The third point is very important. A world known only to children is expanding and adults have no idea what it is going on. The murder case committed by a primary schoolgirl in Sasebo City, Nagasaki Prefecture, was very shocking. It was clear that cyberspace is a matter not only for adults but also for children.

Whenever we hear such news, people often question the influence of various media such as television, magazines and video games. They emphasize the need for media literacy that view these media critically. My point is that it is essential to grapple with the problem of cyberspace in order to understand the true nature of such incidents in the modern society. In other words, the murder case I have just mentioned, more than anything else, has given us an opportunity to think about the need for cyber-literacy. It seems that children are about to drown in cyberspace. Animation or books for children have a label like "for infants" or "for x-year-olds" on the basis of which parents could make a choice. However, many parents do not pay any attention at all when their children have a mobile phone. They even do not know what kind of information is accessible using a cell phone. Parents say that they gave their children a cell phone because their children asked for one or because cell phones make them feel more secure when their children attend cram schools. The parents are letting their children have a mobile phone for their own convenience. However, since there are bad guys in the world of the mobile phone or the Internet, we should be aware that the cell phone can be dangerous and discuss the rules of use or access control. But parents don't care about these matters and this is very dangerous.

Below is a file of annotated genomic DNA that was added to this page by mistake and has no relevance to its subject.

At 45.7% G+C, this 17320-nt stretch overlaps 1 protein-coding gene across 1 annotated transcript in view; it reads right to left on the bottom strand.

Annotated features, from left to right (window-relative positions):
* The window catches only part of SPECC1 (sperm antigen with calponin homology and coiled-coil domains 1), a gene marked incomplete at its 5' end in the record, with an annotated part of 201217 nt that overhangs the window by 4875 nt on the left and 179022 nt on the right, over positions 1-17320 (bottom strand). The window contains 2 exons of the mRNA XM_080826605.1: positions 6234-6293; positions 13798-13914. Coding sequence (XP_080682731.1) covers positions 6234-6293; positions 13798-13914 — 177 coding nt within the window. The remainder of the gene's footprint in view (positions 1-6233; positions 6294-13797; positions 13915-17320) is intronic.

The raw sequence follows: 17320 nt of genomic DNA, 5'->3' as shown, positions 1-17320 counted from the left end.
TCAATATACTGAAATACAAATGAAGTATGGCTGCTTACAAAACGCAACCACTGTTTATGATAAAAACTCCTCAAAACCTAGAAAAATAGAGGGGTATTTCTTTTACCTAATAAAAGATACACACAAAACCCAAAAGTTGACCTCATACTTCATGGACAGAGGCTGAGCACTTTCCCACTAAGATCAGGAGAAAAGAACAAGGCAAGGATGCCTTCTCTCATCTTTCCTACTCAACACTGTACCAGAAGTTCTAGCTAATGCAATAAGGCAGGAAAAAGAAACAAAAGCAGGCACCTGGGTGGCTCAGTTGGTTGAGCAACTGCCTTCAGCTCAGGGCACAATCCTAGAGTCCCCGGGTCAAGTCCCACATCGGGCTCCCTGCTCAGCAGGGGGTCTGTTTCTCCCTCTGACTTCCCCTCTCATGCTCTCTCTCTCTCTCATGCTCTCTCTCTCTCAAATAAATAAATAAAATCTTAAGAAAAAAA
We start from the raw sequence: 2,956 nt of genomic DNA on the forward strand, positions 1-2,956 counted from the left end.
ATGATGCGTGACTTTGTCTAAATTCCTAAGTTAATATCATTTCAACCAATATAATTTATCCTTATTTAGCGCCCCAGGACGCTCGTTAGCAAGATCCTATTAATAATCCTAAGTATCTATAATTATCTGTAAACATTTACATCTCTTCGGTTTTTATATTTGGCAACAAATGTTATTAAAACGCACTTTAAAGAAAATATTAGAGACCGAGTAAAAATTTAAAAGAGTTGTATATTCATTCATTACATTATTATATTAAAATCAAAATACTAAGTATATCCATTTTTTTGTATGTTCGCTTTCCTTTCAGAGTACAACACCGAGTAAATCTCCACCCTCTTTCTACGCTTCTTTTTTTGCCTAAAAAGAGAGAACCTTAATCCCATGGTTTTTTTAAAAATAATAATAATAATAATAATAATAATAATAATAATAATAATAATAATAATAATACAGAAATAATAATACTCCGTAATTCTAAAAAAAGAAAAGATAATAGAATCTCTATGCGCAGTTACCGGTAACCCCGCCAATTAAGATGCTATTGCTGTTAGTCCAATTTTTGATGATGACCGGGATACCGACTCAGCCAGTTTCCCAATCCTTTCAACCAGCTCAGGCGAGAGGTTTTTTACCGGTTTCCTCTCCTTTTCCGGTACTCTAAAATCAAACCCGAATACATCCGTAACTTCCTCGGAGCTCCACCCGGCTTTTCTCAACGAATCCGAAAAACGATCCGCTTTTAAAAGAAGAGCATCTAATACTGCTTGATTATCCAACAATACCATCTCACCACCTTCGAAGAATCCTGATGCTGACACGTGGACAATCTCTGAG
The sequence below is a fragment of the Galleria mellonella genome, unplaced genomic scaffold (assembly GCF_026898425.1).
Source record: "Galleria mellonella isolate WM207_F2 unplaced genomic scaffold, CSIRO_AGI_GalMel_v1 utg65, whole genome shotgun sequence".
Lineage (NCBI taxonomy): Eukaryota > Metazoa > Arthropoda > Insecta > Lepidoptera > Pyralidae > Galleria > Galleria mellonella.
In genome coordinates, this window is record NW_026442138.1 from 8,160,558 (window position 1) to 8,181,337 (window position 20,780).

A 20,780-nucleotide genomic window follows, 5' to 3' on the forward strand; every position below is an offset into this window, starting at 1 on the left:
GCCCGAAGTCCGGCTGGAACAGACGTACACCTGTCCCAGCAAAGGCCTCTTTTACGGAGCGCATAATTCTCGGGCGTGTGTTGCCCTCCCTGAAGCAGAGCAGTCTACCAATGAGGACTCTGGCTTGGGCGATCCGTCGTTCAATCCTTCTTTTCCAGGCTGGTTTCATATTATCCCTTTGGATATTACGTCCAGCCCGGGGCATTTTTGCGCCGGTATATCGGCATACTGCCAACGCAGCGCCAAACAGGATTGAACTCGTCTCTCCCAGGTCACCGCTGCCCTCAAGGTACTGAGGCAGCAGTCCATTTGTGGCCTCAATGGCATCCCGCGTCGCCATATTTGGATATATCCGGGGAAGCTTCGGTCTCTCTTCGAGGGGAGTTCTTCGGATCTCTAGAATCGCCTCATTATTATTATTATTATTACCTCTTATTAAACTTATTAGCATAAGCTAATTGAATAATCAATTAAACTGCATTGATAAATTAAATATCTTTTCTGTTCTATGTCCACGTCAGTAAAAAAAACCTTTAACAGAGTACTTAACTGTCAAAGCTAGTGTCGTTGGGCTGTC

This is an issue of cyber-literacy for children, but also an issue for their parents because they have to get involved. I once wrote that a mobile phone is a current version of the pipe in The Pied Piper of Hamelin, and I like to quote the paragraph before I conclude my presentation.

"Children are connected with the outside world but their parents cannot keep an eye on them. Children set up their own world where evil adults, who are strangers, intervene. If such a situation continues, children may drift around in the distance of cyberspace. Sometimes I think that a cell phone is a current version of the pipe in The Pied Piper of Hamelin. "
Thank you very much for your attention.